May 26, 2016
Whether you see it as "urban revival" or decry it as "gentrification," anyone who has spent some time in America's cities can see a clear trend: young, college-educated people are flocking to urban centers and transforming neighborhoods.
But are younger generations really wedded to city living, or is this just a passing fad? Commentators have speculated that this trend is just a result of people having kids later in life. Once those Millennials settle down with a family, the popular wisdom goes, they'll pack up their minivans and go back to the suburbs.
A researcher at the University of Pennsylvania's Wharton School, however, says that she has the data to show that the young people moving into the city today really are different. And they really are going to stay.
Handbury and her co-author, Victor Couture of the University of California, wanted to find out why college-educated adults under the age of 45 are moving in a totally different direction than the rest of the country, literally.
Twenty-three out of 25 of the country's largest cities are seeing growth in this group, and the number of young college-educated adults is growing three times faster in the downtown areas of cities than in the suburbs. The trend for every other demographic group is just the opposite: people are moving at higher rates to the suburbs.
“This isn't a Baby Boomer story, this is a Millennial story," Handbury said.
Handbury and Couture created a statistical model that would test a variety of different explanations for this trend. The goal was to see which factors correlated most strongly with growth in the yuppie population.
They put in a huge amount of data on where people lived across the country and the factors that might draw them to live there, like housing prices, job locations and the presence of amenities like stores and restaurants. They looked at these amenities in 2000, to avoid the problem of counting businesses that popped up after young professionals had already moved in.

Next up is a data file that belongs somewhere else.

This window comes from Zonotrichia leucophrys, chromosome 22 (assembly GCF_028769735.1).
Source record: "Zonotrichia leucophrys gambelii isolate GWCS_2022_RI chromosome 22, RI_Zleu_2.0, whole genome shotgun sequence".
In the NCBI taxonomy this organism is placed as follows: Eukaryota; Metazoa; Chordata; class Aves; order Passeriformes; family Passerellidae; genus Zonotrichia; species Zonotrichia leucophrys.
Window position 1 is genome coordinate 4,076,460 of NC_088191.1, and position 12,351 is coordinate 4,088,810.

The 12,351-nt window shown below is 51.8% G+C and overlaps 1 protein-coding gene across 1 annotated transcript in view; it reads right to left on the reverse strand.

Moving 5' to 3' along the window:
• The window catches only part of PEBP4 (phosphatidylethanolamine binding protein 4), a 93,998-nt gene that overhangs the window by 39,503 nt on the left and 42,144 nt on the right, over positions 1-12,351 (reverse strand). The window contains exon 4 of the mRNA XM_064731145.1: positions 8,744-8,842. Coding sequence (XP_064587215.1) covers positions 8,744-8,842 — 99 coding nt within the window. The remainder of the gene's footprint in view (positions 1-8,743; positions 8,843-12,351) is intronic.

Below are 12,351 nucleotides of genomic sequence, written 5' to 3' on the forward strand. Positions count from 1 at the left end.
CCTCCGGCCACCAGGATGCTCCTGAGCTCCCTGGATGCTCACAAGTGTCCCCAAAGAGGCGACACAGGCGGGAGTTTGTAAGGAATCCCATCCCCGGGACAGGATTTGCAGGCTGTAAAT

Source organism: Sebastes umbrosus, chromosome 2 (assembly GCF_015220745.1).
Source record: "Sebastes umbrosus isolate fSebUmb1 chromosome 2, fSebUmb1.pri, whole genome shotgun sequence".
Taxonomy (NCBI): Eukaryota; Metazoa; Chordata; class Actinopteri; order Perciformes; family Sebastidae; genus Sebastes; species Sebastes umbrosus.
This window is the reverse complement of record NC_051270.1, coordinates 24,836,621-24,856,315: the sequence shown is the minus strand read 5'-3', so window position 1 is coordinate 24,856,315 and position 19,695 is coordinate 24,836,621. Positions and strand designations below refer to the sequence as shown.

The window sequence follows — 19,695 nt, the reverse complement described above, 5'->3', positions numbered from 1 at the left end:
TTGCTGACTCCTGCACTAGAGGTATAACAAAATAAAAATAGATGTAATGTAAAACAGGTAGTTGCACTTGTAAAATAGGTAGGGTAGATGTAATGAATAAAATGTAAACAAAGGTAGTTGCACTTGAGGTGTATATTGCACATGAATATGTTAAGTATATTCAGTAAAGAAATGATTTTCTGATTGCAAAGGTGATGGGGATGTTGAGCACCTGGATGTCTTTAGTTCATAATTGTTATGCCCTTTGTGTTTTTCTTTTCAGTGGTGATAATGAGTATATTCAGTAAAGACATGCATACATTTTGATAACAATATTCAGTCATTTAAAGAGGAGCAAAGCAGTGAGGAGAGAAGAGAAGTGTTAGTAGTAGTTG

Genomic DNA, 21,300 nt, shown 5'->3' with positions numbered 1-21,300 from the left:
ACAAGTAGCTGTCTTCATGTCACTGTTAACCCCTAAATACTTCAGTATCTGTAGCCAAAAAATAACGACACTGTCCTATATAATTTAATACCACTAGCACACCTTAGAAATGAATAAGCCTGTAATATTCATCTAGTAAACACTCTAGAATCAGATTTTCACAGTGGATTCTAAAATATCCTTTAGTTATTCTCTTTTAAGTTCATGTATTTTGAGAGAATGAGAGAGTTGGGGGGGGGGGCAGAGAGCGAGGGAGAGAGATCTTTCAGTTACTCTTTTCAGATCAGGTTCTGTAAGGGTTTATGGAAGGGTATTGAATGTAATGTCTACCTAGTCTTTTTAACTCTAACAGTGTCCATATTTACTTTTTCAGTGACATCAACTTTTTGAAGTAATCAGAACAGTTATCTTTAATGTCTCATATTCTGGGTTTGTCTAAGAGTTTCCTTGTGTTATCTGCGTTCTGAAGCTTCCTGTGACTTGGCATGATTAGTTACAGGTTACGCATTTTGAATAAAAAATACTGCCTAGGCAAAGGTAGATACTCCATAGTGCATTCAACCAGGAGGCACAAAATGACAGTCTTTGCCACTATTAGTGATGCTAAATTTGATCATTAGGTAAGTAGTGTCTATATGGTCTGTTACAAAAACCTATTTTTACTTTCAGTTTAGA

As it turns out, Millennials and Gen Xers really do have different tastes than Baby Boomers. The presence of amenities like theaters, bars and restaurants made the largest contribution in explaining why people with a college degree moved to cities.
“That surprised me, because I just thought it was all anecdotal. ... You don’t necessarily think someone’s moving where they’re moving because they want to be near a Whole Foods or SoulCycle location,” Handbury said.
The fact that cities are much safer now also helps draw people in. There was a huge drop in crime across the entire country in the 1990s, with homicide rates plummeting 43 percent in a single decade.
The drop in crime in cities relative to the suburbs, the authors found, helped draw in more young professionals. However, even cities with low crime rates to begin with saw an increase in this population, so crime can't be the only explanation.
To see if Millennials and Gen Xers move back to the suburbs once they get older and have kids, the study looked specifically at college-educated people age 35 to 44. The number of people in this group with children actually grew at a faster rate in cities than in suburbs.
It's still true that city people are much more likely to be childless than suburban people, but a growing number of people are choosing to stay in the city with their kids.
The quality of local schools also makes a big difference to parents, so that's something the authors plan to investigate next.